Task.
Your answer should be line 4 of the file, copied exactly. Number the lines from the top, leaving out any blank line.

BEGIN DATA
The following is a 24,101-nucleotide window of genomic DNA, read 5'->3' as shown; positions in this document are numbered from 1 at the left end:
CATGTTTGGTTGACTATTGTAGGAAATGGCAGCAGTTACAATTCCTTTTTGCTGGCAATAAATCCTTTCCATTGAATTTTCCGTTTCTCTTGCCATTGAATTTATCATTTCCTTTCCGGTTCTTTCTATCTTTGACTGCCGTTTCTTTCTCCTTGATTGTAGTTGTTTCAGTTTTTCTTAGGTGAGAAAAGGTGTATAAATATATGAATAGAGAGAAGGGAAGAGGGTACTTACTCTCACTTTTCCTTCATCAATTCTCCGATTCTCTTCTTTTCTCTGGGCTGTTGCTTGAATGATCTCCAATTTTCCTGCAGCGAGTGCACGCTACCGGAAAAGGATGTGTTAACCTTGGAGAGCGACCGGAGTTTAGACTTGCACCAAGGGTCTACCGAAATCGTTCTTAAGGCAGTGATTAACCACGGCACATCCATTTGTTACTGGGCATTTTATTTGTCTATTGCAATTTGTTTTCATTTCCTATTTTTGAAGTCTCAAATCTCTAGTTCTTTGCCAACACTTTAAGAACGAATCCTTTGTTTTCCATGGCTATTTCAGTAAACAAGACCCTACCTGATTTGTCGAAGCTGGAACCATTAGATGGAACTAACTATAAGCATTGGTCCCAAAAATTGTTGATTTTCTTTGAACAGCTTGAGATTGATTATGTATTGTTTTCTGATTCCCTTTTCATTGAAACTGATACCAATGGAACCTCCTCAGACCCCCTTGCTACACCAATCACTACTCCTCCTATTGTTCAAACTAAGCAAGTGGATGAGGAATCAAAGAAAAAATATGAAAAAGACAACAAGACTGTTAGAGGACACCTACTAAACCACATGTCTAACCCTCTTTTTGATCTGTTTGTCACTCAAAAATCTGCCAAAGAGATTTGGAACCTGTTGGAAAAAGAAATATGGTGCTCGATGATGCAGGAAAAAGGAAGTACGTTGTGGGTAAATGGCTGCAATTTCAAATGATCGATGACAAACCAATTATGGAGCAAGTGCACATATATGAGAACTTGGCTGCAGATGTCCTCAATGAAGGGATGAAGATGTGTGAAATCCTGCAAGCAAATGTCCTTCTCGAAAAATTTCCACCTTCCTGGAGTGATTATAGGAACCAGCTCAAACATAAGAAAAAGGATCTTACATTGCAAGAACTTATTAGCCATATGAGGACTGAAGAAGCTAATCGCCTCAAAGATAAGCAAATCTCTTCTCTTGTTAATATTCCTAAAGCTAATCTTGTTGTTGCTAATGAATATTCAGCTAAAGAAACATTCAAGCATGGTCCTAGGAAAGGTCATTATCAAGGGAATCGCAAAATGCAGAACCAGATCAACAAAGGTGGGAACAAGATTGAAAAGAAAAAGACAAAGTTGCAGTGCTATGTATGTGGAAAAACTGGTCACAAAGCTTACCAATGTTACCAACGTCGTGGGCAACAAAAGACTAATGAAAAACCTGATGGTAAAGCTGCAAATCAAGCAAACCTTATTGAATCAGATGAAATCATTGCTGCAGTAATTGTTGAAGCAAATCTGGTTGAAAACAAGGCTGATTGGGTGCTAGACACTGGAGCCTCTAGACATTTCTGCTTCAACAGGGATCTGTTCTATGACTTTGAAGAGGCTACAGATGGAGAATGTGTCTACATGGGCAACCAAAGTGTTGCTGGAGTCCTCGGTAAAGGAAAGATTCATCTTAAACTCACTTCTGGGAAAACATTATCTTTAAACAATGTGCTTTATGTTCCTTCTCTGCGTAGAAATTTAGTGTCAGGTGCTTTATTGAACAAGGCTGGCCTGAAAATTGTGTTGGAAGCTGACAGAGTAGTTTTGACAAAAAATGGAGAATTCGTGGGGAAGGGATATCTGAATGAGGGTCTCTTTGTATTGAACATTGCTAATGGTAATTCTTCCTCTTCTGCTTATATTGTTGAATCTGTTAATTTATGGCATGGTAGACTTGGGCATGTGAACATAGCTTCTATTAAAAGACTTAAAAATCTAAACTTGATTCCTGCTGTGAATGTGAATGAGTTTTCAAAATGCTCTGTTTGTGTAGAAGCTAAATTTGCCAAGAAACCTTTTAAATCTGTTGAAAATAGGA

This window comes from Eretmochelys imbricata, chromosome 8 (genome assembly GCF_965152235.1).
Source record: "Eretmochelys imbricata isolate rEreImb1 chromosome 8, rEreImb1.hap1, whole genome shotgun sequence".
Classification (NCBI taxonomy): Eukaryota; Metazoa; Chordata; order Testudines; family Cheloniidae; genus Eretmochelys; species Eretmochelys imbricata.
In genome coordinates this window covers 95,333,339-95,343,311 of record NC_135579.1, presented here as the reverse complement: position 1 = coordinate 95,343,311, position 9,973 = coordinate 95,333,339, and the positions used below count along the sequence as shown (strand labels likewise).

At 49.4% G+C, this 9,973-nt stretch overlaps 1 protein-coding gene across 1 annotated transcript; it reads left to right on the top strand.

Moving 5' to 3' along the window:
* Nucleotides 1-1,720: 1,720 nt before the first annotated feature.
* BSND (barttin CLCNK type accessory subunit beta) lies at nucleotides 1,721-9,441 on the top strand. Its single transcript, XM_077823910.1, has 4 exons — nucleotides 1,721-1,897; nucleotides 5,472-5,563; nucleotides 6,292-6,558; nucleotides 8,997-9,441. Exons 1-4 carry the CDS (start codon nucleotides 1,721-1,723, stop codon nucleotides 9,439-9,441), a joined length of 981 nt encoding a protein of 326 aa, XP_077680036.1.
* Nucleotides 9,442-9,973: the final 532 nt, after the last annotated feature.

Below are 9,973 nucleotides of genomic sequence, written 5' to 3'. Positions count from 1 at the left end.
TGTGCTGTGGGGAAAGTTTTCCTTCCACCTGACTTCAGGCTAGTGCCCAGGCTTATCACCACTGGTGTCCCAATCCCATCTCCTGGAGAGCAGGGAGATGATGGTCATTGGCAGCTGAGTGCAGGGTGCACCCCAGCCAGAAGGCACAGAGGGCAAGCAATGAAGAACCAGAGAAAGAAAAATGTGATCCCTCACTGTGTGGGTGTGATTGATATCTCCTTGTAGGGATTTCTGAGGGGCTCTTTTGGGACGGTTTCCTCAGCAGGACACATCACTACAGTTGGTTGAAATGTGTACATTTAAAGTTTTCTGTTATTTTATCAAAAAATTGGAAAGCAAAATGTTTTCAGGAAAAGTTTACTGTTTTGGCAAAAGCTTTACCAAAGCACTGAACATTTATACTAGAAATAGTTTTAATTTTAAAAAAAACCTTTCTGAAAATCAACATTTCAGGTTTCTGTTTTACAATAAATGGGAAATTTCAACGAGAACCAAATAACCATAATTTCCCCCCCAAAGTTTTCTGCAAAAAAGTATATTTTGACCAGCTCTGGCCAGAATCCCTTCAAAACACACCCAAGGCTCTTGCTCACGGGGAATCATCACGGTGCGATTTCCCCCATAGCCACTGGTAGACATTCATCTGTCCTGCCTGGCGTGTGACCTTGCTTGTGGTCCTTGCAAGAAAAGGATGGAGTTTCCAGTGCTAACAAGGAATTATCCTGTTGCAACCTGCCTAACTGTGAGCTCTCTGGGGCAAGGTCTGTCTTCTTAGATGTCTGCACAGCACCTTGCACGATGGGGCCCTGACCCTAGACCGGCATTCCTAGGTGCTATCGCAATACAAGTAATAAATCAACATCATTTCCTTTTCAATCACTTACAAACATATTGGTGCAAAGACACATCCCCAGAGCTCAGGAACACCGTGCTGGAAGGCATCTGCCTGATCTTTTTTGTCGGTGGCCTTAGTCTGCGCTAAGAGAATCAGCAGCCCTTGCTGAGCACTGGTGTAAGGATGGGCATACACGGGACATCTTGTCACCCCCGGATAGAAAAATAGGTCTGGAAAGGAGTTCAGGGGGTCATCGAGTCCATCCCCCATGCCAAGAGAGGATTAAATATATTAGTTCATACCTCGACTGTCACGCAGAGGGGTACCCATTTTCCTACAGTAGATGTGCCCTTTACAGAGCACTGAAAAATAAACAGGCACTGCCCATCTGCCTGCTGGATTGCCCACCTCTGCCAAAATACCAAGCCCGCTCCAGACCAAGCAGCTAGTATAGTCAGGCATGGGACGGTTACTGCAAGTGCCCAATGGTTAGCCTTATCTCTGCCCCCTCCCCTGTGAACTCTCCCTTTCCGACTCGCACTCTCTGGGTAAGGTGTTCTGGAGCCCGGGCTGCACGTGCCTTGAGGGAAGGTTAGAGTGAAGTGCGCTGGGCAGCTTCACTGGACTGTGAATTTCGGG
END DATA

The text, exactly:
Source record: "Eretmochelys imbricata isolate rEreImb1 chromosome 8, rEreImb1.hap1, whole genome shotgun sequence".